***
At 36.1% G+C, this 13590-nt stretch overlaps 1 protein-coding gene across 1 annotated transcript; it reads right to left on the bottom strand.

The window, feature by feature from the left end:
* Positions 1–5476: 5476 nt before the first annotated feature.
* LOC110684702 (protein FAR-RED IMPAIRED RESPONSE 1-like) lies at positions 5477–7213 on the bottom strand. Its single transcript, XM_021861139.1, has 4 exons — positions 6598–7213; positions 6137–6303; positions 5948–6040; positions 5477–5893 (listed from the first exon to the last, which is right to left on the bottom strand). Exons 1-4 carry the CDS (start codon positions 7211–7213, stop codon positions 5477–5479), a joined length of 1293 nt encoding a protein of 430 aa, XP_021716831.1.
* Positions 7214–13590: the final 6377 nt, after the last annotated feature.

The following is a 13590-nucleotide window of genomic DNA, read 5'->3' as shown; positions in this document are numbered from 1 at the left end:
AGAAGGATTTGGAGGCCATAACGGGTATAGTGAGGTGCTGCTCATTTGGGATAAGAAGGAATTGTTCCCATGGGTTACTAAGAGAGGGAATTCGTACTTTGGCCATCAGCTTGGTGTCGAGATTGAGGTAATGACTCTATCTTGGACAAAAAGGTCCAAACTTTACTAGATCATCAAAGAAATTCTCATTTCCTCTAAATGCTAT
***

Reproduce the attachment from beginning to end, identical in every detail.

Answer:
At 36.1% G+C, this 13590-nt stretch overlaps 1 protein-coding gene across 1 annotated transcript; it reads right to left on the bottom strand.

The window, feature by feature from the left end:
* Positions 1–5476: 5476 nt before the first annotated feature.
* LOC110684702 (protein FAR-RED IMPAIRED RESPONSE 1-like) lies at positions 5477–7213 on the bottom strand. Its single transcript, XM_021861139.1, has 4 exons — positions 6598–7213; positions 6137–6303; positions 5948–6040; positions 5477–5893 (listed from the first exon to the last, which is right to left on the bottom strand). Exons 1-4 carry the CDS (start codon positions 7211–7213, stop codon positions 5477–5479), a joined length of 1293 nt encoding a protein of 430 aa, XP_021716831.1.
* Positions 7214–13590: the final 6377 nt, after the last annotated feature.

The following is a 13590-nucleotide window of genomic DNA, read 5'->3' as shown; positions in this document are numbered from 1 at the left end:
AGAAGGATTTGGAGGCCATAACGGGTATAGTGAGGTGCTGCTCATTTGGGATAAGAAGGAATTGTTCCCATGGGTTACTAAGAGAGGGAATTCGTACTTTGGCCATCAGCTTGGTGTCGAGATTGAGGTAATGACTCTATCTTGGACAAAAAGGTCCAAACTTTACTAGATCATCAAAGAAATTCTCATTTCCTCTAAATGCTAT